Volume 3, Issue 1, Spring 2017
George H. Taylor
Delineating Ricoeur’s Concept of Utopia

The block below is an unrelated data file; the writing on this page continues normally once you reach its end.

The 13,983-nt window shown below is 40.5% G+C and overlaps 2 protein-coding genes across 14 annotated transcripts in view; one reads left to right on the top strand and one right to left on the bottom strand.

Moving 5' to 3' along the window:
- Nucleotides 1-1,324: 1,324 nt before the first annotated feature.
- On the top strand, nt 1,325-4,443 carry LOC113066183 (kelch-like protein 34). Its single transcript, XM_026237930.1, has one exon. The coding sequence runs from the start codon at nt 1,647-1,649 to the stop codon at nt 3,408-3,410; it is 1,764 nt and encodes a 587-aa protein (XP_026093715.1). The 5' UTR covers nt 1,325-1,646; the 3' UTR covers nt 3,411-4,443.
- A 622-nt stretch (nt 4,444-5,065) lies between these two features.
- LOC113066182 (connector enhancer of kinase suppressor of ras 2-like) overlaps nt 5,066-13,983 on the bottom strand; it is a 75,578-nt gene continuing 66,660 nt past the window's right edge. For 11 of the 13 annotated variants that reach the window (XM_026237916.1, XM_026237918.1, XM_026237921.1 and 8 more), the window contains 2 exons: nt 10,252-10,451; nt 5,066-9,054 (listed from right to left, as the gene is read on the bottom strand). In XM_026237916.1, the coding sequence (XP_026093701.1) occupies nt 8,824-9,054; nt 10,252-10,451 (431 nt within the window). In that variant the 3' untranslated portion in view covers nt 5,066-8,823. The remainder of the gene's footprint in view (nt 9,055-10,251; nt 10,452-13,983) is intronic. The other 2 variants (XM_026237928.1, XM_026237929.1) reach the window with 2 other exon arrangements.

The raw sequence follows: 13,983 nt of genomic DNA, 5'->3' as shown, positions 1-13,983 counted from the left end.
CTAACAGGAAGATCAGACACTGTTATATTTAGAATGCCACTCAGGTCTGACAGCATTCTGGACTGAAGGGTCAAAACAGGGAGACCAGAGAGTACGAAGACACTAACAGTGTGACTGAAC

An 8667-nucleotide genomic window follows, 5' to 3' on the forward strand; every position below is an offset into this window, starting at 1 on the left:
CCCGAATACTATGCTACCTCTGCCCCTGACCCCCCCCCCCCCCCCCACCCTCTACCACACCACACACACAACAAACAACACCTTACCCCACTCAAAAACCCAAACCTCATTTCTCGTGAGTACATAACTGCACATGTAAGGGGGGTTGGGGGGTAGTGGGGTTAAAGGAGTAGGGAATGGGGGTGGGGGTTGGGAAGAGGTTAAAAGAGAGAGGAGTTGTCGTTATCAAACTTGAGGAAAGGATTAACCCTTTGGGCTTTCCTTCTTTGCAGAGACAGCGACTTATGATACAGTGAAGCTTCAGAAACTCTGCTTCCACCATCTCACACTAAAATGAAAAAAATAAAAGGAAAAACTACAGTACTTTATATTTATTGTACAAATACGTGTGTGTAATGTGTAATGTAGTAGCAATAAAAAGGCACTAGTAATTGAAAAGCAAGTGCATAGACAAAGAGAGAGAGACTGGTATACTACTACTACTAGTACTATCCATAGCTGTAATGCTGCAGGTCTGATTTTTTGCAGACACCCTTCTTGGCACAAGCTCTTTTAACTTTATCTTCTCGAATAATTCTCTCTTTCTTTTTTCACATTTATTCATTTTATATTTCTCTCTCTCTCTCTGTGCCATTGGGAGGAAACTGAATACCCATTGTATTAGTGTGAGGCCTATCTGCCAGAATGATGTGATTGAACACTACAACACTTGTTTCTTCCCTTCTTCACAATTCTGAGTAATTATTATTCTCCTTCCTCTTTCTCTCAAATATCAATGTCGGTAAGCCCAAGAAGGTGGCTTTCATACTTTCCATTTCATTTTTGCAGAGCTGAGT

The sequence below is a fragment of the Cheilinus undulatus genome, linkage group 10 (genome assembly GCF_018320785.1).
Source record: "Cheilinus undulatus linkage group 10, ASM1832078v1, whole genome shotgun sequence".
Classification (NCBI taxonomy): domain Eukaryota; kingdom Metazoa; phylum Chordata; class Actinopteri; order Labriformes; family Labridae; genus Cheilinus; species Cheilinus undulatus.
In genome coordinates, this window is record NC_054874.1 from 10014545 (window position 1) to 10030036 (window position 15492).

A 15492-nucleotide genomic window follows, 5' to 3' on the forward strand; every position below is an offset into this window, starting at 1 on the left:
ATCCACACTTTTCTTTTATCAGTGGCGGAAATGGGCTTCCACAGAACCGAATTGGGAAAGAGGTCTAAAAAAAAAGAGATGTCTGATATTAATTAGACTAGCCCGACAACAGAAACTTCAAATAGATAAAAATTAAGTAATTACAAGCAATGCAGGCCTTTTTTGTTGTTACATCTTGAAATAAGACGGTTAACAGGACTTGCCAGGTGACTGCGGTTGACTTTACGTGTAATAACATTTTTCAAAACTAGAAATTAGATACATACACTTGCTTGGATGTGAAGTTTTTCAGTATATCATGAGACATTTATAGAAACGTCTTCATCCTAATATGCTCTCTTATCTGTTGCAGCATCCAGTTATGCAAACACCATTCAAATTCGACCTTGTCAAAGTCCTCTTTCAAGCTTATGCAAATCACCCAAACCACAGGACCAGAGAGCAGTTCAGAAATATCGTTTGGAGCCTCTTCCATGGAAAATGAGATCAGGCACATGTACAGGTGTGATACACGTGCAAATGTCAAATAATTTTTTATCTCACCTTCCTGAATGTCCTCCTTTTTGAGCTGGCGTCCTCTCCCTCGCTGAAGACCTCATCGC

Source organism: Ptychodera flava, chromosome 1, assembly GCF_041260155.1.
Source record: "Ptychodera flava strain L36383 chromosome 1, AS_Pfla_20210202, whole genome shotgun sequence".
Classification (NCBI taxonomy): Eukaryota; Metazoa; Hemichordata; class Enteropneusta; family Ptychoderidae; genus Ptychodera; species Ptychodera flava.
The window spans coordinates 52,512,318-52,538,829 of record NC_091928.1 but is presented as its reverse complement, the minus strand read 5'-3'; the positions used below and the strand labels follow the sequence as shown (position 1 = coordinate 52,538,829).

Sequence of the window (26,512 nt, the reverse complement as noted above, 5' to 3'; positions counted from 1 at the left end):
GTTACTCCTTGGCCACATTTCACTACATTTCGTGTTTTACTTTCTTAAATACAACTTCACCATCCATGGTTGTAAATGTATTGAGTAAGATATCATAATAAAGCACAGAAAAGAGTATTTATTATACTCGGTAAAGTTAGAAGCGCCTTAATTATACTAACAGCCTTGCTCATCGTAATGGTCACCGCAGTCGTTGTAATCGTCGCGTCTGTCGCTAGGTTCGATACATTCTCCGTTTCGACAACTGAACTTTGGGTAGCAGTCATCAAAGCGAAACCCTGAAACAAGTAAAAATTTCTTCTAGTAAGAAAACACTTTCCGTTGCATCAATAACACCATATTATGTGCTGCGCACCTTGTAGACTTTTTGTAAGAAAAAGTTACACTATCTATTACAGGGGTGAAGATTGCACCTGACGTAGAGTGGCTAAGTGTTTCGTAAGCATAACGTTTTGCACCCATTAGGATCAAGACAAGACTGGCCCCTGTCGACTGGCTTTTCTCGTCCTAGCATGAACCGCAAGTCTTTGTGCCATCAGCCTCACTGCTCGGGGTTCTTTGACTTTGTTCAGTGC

This article elaborates the continuing significance of Ricoeur’s development of utopia. Ricoeur develops two not necessarily exclusive aspects of the utopia in its positive sense. First, it acts as an imaginative variation on existing reality, and second, it can act to ‘shatter’ and hence recast existing reality. While Ricoeur himself did not tend to distinguish rigorously between these two senses of the utopia, the article seeks to provide that delineation. Imaginative variation opens the sphere of human possibility but remains hypothetical, while the utopia as that which shatters can introduce a new reality into social existence. In the utopia that shatters, the social imagination can be constitutive of social life. The article situates Ricoeur’s discussion of utopia in his Lectures on Ideology and Utopia in relation to other relevant texts in his corpus, principally The Rule of Metaphor and the forthcoming Lectures on Imagination. The argument locates Ricoeur’s treatment of utopia within the broader field of his work on the symbolic structure of action and social imagination.